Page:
Martin Evans talks to the historian of science Rebecca Stott about her new novel in which she explores unexplained events in the life of Isaac Newton, and considers the interactions between past and present.

Ghostwalk,  Rebecca Stott’s first novel, begins in dramatic fashion with the death of a Cambridge historian, Elizabeth Vogelsang, in 2003. She is found floating in the river at the bottom of her garden, a prism clutched in her hand.  In her study is an unfinished manuscript about Isaac Newton’s involvement in the pan-European networks of seventeenth-century alchemists. 

Desperate to complete his mother’s book Cameron Brown asks Lydia Brooke to ghost write the remaining chapters; a request replete with meaning since the couple have had an inter­mittent love affair over the past decade and a half. To finish the research Lydia moves from Brighton to Elizabeth’s house, an eerily shaped studio which looks down on the Cam, but as she pieces together the Newton material Cambridge is struck by a wave of attacks by animal rights extremists who target Cameron, a leading neuro­scientist, because he uses animal experimentation.  Soon, confronted with puzzling coincidences and ghostly figures, Lydia realizes that the secrets Elizabeth discovered might explain the present-day violence as the seventeenth century bleeds, quite literally, in the twenty-first. In this way Lydia is caught up not only with her renewed love affair with Cameron, but also a 400-year-old murder mystery where the great Isaac Newton himself is a chief suspect.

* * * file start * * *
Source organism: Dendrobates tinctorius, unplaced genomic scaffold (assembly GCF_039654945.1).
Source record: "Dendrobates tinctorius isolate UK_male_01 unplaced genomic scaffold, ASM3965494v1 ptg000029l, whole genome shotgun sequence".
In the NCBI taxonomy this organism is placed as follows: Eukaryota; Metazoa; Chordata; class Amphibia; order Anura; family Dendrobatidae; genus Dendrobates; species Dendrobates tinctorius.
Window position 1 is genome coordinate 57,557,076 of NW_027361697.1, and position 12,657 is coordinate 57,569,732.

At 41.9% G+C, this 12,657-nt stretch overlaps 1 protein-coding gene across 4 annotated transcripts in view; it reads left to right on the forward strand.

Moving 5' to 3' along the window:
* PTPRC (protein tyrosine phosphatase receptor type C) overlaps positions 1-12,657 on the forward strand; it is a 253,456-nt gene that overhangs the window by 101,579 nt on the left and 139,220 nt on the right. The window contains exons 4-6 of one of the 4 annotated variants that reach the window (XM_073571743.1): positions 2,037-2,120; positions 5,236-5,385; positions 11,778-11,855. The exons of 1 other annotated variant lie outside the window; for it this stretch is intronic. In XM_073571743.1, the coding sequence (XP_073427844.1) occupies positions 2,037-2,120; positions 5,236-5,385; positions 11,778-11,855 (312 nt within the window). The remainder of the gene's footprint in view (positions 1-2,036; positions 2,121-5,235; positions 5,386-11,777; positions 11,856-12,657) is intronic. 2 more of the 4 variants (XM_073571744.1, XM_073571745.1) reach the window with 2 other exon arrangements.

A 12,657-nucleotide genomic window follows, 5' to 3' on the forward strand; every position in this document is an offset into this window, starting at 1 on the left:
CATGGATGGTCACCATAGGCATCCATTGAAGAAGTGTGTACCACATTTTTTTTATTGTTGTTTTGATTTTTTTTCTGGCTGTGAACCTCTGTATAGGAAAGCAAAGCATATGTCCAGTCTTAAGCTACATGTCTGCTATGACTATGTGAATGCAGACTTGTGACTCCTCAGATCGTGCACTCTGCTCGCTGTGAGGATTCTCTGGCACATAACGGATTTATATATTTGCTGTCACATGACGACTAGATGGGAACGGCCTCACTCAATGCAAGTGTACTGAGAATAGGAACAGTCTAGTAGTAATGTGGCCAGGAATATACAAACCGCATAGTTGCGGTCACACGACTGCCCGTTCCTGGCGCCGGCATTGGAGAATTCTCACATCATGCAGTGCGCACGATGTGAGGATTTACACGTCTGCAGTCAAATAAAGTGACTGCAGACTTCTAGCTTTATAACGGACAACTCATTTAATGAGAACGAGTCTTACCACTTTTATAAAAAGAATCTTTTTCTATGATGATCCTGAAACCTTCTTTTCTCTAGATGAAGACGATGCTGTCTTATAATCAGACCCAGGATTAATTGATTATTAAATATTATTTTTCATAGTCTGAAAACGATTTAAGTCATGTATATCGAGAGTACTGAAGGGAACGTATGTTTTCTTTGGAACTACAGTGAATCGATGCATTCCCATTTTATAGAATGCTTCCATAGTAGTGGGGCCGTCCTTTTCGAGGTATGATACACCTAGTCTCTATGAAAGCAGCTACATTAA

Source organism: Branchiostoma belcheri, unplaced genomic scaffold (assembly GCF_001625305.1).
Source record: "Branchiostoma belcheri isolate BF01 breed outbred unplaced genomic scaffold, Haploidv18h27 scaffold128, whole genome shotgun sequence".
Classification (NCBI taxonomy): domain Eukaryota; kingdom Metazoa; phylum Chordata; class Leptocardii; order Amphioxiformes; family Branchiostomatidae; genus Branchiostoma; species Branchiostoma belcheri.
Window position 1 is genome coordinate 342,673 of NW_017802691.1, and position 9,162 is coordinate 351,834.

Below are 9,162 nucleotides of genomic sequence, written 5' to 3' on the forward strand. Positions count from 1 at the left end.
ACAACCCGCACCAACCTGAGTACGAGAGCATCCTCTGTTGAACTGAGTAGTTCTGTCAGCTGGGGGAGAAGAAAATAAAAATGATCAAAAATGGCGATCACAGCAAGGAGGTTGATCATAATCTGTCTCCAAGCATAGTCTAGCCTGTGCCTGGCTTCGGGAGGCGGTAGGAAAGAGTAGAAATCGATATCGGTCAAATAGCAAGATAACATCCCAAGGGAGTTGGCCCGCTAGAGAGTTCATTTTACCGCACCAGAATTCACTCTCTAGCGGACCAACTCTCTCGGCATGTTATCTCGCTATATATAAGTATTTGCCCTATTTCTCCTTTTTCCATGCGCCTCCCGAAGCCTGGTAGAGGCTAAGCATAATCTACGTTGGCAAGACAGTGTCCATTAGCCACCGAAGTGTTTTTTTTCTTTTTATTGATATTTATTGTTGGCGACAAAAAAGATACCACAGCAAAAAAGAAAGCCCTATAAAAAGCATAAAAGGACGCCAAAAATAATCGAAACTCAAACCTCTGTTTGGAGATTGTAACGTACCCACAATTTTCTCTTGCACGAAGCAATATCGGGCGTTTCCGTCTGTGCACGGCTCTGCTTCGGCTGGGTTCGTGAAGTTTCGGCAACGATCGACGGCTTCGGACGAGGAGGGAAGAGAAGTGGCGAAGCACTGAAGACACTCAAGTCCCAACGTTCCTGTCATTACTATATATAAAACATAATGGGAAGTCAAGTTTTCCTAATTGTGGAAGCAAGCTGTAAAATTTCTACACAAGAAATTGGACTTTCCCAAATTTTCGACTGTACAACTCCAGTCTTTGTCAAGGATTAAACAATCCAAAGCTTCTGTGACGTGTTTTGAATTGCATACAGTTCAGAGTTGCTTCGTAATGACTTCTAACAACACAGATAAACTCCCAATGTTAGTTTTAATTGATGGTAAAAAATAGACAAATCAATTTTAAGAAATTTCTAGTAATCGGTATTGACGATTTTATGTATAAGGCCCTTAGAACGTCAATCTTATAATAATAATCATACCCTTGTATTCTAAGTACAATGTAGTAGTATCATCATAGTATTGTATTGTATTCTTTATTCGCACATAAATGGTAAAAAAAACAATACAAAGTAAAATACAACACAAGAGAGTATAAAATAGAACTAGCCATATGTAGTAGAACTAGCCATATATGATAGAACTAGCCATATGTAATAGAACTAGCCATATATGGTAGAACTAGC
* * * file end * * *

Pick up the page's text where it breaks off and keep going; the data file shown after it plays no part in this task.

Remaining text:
Part history book, part detective novel, part super-natural thriller, part love story, Ghostwalk is a daring mixture of genres and styles based around real figures and real events. Yet, by weaving them together into a work of speculative fiction Rebecca Stott has posed questions about Newton’s life that a conventional historical biography could not.

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